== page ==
The pattern of partner violence starts early. So any prevention efforts need to be targeted to youth. We offer a variety of resources you can share with your employees who are parents or use in community outreach efforts. Start with Dating Violence 101.
Survey Finds Parents Unaware of Dating Violence
A recent survey reveals some disturbing findings about teenage dating: teens ages 14 to 17 are experiencing dating violence and parents are almost completely oblivious to the problem. The national survey of 477 teens ages 14-17 and 456 parents of teens with at least one child in the same age group was conducted from in December 2000 and was commissioned by the Empower Program and sponsored by CAEPV member Liz Claiborne Inc,
The survey found that:
- Nearly one-quarter of teenagers (24%) know at least one student at their school who was physically struck by a person they were dating.
- Among this group, 11% know multiple victims of dating violence, and
- 30% of these have actually witnessed such an event.
The survey also examined the other social impacts of teen dating violence, including social control. Findings included:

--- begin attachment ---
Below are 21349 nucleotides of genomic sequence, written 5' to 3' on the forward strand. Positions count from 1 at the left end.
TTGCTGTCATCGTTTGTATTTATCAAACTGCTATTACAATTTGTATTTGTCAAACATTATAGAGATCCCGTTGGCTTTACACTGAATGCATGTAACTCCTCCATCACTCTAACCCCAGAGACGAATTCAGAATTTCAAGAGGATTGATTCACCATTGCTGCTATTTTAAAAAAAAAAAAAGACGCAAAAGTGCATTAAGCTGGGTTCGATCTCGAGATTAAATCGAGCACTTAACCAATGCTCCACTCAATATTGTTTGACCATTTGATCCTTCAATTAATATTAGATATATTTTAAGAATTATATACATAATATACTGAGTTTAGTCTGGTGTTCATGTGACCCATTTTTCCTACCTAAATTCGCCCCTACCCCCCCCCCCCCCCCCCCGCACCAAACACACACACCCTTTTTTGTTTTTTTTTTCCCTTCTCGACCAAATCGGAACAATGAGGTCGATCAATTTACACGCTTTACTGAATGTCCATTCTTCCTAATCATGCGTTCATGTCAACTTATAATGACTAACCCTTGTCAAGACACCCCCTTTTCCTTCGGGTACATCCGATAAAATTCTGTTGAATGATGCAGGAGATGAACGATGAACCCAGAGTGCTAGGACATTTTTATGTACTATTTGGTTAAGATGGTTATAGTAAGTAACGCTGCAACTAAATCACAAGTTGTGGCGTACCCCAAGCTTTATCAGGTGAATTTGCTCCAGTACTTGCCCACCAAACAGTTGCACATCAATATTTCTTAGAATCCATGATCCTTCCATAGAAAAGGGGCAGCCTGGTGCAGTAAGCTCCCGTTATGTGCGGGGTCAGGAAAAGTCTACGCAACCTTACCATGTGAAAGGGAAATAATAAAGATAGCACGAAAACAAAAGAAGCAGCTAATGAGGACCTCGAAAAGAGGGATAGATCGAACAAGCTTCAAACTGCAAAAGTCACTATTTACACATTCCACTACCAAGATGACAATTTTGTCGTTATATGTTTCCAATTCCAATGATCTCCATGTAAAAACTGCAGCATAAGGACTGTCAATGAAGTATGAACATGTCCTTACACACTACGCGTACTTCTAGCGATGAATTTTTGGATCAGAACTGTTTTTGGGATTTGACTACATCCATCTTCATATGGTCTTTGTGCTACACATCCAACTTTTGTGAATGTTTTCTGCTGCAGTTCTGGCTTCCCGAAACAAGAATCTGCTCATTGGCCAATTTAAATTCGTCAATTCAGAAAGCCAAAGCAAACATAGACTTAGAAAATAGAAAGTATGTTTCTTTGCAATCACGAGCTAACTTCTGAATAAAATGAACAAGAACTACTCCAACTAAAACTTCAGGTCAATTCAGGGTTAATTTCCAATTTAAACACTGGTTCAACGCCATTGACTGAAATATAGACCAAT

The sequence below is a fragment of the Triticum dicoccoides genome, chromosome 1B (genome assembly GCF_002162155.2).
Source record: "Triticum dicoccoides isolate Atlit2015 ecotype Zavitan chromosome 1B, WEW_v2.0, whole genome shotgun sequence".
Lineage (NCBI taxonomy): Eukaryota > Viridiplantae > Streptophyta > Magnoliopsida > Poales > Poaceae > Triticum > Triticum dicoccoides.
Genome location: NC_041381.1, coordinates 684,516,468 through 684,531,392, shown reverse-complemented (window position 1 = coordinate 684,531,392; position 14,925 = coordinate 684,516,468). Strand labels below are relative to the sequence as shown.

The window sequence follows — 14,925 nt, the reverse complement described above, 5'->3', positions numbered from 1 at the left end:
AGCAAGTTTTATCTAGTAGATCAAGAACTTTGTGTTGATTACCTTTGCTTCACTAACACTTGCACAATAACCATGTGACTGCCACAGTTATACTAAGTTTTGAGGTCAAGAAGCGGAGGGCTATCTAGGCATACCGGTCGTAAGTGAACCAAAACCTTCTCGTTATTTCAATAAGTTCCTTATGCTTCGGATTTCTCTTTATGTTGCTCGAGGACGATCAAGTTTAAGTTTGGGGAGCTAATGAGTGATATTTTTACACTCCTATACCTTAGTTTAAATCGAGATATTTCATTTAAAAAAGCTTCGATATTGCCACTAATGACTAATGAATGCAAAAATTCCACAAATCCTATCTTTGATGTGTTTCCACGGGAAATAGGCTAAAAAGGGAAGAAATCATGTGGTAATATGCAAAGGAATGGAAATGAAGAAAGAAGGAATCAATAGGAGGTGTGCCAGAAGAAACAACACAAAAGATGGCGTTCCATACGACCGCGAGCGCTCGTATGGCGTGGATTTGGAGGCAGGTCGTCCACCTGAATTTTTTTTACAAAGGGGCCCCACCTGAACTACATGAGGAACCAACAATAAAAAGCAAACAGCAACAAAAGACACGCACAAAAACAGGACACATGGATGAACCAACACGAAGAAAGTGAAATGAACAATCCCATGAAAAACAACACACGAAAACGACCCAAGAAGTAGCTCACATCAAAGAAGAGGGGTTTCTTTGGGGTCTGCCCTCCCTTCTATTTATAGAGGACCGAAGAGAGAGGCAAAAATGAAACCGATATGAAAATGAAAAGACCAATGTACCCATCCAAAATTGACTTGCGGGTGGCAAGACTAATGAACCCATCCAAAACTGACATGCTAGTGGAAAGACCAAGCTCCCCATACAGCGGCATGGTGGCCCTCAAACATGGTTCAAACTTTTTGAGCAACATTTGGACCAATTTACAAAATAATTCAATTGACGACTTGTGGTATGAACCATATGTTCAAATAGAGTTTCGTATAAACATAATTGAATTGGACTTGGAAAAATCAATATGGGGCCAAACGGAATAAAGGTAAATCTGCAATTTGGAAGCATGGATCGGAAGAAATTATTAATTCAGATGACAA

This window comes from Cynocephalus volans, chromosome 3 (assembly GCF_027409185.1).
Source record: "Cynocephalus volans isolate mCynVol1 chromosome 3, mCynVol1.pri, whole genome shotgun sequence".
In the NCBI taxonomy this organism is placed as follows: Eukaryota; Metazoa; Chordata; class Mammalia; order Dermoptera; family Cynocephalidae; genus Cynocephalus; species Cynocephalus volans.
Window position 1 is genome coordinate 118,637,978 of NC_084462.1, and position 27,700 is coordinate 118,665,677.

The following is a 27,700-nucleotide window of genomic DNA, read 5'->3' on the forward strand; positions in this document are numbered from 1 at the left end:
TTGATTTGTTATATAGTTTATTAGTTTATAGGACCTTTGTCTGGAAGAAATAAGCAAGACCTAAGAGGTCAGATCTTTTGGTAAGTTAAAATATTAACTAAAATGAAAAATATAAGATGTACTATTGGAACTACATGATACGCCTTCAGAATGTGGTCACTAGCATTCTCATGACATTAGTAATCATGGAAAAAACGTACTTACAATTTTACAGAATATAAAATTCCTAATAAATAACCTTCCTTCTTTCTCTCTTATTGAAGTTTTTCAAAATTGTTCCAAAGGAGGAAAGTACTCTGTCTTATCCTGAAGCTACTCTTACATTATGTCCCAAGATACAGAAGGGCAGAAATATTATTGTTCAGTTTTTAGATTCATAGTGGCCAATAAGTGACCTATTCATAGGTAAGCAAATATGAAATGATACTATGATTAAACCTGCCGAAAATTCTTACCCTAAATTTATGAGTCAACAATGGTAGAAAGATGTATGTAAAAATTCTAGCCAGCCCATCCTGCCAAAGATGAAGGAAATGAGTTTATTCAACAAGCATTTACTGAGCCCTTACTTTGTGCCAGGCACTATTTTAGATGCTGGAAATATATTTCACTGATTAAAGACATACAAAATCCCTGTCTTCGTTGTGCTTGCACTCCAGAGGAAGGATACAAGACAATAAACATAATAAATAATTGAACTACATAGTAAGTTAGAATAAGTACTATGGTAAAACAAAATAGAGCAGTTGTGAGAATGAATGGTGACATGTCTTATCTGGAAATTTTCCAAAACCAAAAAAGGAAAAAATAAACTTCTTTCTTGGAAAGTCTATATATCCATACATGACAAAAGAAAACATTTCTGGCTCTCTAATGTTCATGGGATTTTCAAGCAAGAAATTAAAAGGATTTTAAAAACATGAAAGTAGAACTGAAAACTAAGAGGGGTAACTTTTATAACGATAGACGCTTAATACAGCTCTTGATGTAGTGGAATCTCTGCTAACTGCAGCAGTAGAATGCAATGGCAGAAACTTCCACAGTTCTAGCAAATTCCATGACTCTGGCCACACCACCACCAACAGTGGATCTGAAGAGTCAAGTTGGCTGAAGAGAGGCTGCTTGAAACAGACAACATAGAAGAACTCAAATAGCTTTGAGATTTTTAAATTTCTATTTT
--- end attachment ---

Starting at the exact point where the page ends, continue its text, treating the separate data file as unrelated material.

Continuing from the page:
- 27% know students in relationships where one member of the couple separates the other from their group of friends
- 22% know students who are dating someone who frequently requires them to “check in,” and
- One in ten knows someone in a dating situation where one member of the couple tells the other what clothes they can wear.
These findings are even more troubling given that while parents have some awareness of other teen behaviors like verbal insults and attempts at intimidation, only 8% of parents know of any students at their child's school who have been physically struck by someone they were dating.
"The results of our survey provide the evidence as well as a call-to-action that dating violence needs more attention in order to ensure the safety of our youth," said Jane Randel, director of corporate communications at Liz Claiborne Inc. "Parents, teachers and school administrators need to recognize that they have the ability to end relationship violence for future generations by communicating with teens now."
Last year, Liz Claiborne created a free educational handbook for teens entitled, "What You Need to Know About Dating Violence: A Teen's Handbook." The handbook and an interactive quiz are also available at www.loveisnotabuse.com.